Staff at Papworth thank Invictus Games swimmer who donated gold medal to hospital

Papworth Hospital staff send a message.

Papworth Hospital staff send a message. - Credit: Archant

Staff at Papworth Hospital have sent a ‘thank you’ message to swimmer Sgt Elizabeth Marks who announced this week that she will donate the gold medal she won at the Invictus Games to the hospital’s medical team.

Sgt Marks, aged 25, told Prince Harry, who presented her with the medal, to hand it to the medical team at Papworth Hospital “because they absolutely saved my life and I can’t thank the UK enough”,

The swimmer, from Arizona, became gravely ill when she collapsed with a lung condition on the eve of the first games in London in 2014.

Sgt Marks won all four swimming events she entered at this year’s Invictus Games, which is for injured military personnel and veterans, and is taking place in Orlando.

She chose to give her 100m freestyle gold medal to the hospital as it had been touched by the prince, who came up with the idea for the games.


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Claire Tripp, interim chief executive at Papworth said: “We are delighted to hear that Elizabeth has won a gold medal at the Invictus games following her treatment at Papworth Hospital. Our staff pride themselves on offering the very highest standard of patient care and we are all delighted to hear of Elizabeth’s extraordinary achievement. We wish Elizabeth the very best and would very much like to meet with her so we can thank her personally.”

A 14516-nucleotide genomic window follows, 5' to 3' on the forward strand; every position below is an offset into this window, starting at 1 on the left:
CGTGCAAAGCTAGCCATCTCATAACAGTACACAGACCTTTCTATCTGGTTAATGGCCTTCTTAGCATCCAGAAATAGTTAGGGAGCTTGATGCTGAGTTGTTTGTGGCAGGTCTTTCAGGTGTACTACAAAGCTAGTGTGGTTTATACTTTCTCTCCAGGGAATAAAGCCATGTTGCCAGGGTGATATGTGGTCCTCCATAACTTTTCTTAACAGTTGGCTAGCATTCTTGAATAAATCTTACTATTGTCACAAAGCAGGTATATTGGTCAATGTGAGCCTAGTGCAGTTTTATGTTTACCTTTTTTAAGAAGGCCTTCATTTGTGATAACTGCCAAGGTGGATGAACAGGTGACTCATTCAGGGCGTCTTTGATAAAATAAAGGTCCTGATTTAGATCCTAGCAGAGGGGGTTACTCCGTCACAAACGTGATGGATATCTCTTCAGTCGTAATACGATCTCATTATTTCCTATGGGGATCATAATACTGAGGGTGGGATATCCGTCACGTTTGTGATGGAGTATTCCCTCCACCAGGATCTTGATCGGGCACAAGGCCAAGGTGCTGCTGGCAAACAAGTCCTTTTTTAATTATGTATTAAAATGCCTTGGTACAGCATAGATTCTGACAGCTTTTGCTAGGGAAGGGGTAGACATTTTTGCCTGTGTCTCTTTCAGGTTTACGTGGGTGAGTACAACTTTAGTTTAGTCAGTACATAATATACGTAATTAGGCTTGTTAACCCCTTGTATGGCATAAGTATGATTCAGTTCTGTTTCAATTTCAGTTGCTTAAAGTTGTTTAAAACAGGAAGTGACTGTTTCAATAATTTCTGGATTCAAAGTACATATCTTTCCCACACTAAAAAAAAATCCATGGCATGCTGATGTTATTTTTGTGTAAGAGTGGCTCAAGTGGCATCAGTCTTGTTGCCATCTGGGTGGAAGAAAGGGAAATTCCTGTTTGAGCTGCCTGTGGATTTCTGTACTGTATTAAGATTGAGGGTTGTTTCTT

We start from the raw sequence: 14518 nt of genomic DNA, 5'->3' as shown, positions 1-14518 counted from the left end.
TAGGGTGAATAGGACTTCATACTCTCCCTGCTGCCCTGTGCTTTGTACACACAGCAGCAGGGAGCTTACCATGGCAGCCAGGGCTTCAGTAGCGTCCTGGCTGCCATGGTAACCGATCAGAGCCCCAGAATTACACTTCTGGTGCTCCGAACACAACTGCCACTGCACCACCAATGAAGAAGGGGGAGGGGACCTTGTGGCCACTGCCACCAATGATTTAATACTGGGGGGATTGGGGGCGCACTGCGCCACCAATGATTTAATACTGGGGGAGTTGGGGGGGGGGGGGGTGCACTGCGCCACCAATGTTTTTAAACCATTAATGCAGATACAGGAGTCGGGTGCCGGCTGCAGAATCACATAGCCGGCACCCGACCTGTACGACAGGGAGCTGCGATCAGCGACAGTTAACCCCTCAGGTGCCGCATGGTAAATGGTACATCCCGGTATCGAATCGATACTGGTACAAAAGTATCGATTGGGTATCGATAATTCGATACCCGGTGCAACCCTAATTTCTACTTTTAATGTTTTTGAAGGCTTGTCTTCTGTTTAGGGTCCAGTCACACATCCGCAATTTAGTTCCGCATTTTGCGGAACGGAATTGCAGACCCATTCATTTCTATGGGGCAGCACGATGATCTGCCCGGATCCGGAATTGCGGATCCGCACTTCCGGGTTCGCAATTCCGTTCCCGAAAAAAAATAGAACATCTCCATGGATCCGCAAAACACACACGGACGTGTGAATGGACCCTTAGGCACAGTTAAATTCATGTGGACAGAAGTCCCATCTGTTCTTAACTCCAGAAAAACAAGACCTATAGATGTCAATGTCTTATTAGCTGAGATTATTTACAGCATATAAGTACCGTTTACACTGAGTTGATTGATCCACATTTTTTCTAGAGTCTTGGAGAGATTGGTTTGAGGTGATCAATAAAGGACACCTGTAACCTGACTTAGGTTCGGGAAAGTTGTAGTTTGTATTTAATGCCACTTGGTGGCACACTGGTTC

Dr Roger Hall, medical director at Papworth Hospital added: “The team here at Papworth are extremely proud to hear that Elizabeth has asked to donate her medal to Papworth, this is extremely generous and unexpected. Our pioneering and innovating ethos allows us to offer some of the UK’s most advanced treatment for heart and lung disease and this news will mean a lot to all the staff at Papworth who work tirelessly to provide the very best care possible to our patients.

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“Elizabeth’s fantastic achievement is a good example of how modern medicine can support all of us to not only lead a normal life, following life-threatening conditions, but go on to achieve truly amazing accomplishments.”

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